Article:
[author: Jewelie Grape]
Beginning in 2014, the Affordable Care Act will require employers employing 50 or more full-time equivalent employees to offer full-time employees affordable, minimum essential health coverage. If such health coverage is not offered, and if at least one employee receives a premium tax credit on a state or federal exchange, the employer will be assessed a penalty. You may see this referred to as the employer mandate, employer shared responsibility, or the employer pay-or-play mandate.
50 or more full-time equivalent employees – part-time employees’ hours are considered for the purpose of determining whether a company is above or below 50 employees. Calculating this number can be complex – IRS Notice 2012-58 explains in great detail the safe harbor methods, administrative periods, and look-back measurement periods, as well as how to count ongoing employees, new employees, and variable hour and seasonal employees.
Affordable – An employee’s share of the health plan premium for employee-only coverage does not exceed 9.5% of the employee’s household income.
Minimum essential coverage (also referred to as minimum value) – The health plan is designed to pay at least 60% of the covered health expenses for a typical person.
Premium tax credit – The Affordable Care Act creates subsidies for people with incomes of up to 400% of the federal poverty limit. For 2012, individuals whose adjusted gross income is less than $45,000 and families of 4 whose adjusted gross income is less than $92,000 would be eligible for these subsidies. The premium tax credit can be used on an exchange to purchase health coverage.
Employers are NOT required to offer health coverage to part-time employees (those working fewer than 30 hours/week). Employers with fewer than 50 full time equivalent employees are not subject to the employer mandate but still must provide certain notices to their employees and may need to comply with other specified requirements that will be detailed in additional guidance.
Options in 2014 for employers with 50 or more full time equivalent employees
Employers have choices to make before 2014. They can offer health coverage, or not offer coverage and pay the penalty. Employers need to be aware that simply offering a health plan does not satisfy the employer mandate – as mentioned above, the health plan must be affordable and offer minimum essential coverage. Employers can choose one of these four options:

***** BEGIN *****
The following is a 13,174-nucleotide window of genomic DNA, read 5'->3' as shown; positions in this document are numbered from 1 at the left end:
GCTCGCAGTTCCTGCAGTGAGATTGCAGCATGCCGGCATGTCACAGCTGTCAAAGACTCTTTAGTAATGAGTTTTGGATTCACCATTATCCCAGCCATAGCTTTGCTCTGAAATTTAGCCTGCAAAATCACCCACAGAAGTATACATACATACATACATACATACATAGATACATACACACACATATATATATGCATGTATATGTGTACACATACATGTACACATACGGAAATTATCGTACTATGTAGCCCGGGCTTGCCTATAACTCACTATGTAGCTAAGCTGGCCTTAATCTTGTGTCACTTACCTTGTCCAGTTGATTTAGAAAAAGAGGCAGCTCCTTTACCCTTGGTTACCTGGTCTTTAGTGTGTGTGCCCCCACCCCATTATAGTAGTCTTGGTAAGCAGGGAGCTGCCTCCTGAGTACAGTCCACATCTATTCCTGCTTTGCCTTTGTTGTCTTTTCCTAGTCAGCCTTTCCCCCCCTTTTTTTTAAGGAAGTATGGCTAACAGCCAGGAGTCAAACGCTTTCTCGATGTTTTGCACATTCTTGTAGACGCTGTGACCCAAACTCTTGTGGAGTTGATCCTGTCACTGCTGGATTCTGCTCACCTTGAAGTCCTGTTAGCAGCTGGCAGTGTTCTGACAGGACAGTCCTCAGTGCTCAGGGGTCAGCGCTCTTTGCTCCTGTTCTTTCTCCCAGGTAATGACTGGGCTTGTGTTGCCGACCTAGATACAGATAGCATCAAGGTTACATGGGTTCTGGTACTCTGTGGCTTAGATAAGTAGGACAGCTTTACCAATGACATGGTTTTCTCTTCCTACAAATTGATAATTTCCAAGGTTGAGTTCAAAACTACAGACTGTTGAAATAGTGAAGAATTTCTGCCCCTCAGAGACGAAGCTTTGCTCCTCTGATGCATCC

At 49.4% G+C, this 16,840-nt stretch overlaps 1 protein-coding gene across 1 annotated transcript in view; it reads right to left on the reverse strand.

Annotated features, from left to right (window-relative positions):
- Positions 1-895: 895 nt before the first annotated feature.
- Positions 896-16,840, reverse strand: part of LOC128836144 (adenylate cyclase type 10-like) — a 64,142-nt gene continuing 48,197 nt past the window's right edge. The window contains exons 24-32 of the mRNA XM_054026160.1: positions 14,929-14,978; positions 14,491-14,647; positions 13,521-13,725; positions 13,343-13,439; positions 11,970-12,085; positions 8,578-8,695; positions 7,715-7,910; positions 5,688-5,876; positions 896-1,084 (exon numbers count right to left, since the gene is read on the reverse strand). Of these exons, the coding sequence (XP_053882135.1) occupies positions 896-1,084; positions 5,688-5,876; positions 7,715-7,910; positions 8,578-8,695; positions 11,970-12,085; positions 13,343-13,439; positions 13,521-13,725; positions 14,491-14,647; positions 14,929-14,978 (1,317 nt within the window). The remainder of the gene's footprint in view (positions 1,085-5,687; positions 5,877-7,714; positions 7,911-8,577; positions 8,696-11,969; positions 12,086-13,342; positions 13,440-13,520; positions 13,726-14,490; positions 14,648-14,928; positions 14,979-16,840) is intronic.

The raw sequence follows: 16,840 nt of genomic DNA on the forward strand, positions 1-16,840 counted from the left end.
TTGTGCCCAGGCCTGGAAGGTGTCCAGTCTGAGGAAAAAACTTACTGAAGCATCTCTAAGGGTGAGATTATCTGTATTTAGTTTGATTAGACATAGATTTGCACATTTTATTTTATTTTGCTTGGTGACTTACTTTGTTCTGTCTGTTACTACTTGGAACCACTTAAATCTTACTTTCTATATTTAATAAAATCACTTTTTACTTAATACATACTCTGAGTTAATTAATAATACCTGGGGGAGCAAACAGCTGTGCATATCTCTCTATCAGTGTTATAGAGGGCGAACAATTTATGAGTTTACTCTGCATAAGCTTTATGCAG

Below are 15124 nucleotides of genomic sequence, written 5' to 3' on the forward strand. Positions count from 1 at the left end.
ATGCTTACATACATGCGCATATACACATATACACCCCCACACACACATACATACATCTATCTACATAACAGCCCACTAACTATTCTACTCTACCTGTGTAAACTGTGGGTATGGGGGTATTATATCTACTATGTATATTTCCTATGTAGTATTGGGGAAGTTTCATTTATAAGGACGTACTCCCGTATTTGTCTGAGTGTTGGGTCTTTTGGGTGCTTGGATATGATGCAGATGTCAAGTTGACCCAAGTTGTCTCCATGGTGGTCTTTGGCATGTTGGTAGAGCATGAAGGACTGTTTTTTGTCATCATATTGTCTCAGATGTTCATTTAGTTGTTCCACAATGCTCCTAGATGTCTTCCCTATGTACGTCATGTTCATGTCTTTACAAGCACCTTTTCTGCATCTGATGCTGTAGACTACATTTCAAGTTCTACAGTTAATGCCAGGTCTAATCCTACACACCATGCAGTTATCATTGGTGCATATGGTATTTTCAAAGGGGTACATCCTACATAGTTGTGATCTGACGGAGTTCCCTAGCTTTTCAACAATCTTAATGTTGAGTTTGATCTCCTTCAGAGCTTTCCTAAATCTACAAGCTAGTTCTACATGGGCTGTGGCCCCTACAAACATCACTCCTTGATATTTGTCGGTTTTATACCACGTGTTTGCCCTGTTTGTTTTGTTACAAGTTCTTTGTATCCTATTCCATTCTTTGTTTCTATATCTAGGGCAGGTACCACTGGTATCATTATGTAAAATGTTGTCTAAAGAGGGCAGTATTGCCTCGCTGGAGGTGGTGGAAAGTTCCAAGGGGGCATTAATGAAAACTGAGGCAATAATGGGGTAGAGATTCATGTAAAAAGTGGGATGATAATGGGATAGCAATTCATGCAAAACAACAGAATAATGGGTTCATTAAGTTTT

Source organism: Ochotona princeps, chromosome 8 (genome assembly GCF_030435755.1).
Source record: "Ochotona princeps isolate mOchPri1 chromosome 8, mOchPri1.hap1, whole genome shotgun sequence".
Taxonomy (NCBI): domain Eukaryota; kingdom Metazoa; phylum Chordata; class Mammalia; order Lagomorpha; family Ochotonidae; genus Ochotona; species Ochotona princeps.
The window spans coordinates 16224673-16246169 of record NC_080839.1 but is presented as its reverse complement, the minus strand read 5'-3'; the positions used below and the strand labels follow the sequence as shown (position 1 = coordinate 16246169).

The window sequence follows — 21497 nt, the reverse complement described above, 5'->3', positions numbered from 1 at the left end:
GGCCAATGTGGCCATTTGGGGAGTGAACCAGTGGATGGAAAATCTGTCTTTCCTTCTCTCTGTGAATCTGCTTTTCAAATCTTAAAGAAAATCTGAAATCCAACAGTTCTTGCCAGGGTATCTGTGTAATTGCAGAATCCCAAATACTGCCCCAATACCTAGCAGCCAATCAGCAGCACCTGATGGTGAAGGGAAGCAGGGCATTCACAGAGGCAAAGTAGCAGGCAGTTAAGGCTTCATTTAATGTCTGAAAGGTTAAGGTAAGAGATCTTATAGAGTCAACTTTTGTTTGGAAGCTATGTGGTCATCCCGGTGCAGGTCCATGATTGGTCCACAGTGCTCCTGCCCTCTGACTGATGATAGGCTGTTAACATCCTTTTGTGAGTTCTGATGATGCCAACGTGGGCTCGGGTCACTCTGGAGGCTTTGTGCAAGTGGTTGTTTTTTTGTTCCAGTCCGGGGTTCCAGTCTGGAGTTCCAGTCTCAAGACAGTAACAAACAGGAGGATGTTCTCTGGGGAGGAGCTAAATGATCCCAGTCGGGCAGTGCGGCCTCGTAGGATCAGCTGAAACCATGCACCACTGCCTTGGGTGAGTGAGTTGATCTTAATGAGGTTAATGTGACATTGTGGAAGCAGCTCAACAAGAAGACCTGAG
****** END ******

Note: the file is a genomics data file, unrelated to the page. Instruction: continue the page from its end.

Offer no health coverage. If at least one full-time employee uses a premium tax credit to access coverage on the exchange (which means the employee has an income of less than 400% of the federal poverty level), the employer will be subject to a penalty of $2,000/year/full time employee, excluding the first 30 employees.
Offer minimum essential health coverage that is not affordable. If any employee is required to pay more than 9.5% of his or her household income for health coverage, and if at least one full-time employee uses a premium tax credit to access coverage on the exchange, the employer will be subject to a penalty of $3,000/year for each full-time employee who accesses coverage through the exchange. The maximum penalty cannot be greater than what employer would be liable for if it did not offer coverage at all ($2,000/year/full time employee excluding the first 30 employees).
Offer affordable health coverage that doesn’t meet the minimum essential coverage definition. If an employer’s health plan doesn’t pay at least 60% of the covered health expenses for a typical person, and if least one full-time employee uses a premium tax credit to access coverage on the exchange, the employer will be subject to a penalty of $3000/year for each full time employee who accesses health coverage through the exchange, up to a maximum amount of $2,000/year/full time employee excluding the first 30 employees.
Offer health coverage that is affordable and meets the minimum essential coverage definition. An employer meets its obligation under the Affordable Care Act, and no penalty will be assessed.
Controlled group rules. If an employer has multiple companies, each may or may not be considered separate employers under the Affordable Care Act. For purposes of health care reform, a single employer is defined by the “common control” test under Internal Revenue Code sections 414(b), (c), (m) and (o). In general, this test focuses on direct or overlapping ownership rather than actual control. If a parent owns 80% or more of the equity in a subsidiary, or if the same 5 or fewer persons own 80% or more of the equity in another company or collectively own more than 50% of both companies, the companies will be considered controlled groups and all employees of the controlled group must be combined together for purposes of calculating whether an employer is above or below the 50 full-time equivalent employee threshold discussed earlier.
Employers need to determine if health coverage is a part of their organization’s value proposition – is offering health coverage important to the employer? Does the employer need to offer a group health plan to attract and retain productive employees? Employers with 50 or more full-time equivalent employees must decide whether to continue offering group health coverage to their employees, or pay the penalty and have employees purchase coverage through the state or federal exchange. In addition to the penalty the employer would pay, employees might pay more on the exchange than they would for the employer’s group health coverage…if this is the case, will employers cover this additional cost by increasing their employees’ pay?
I’ll be posting a timeline soon that should assist employers in understanding the due dates of upcoming health care reform requirements.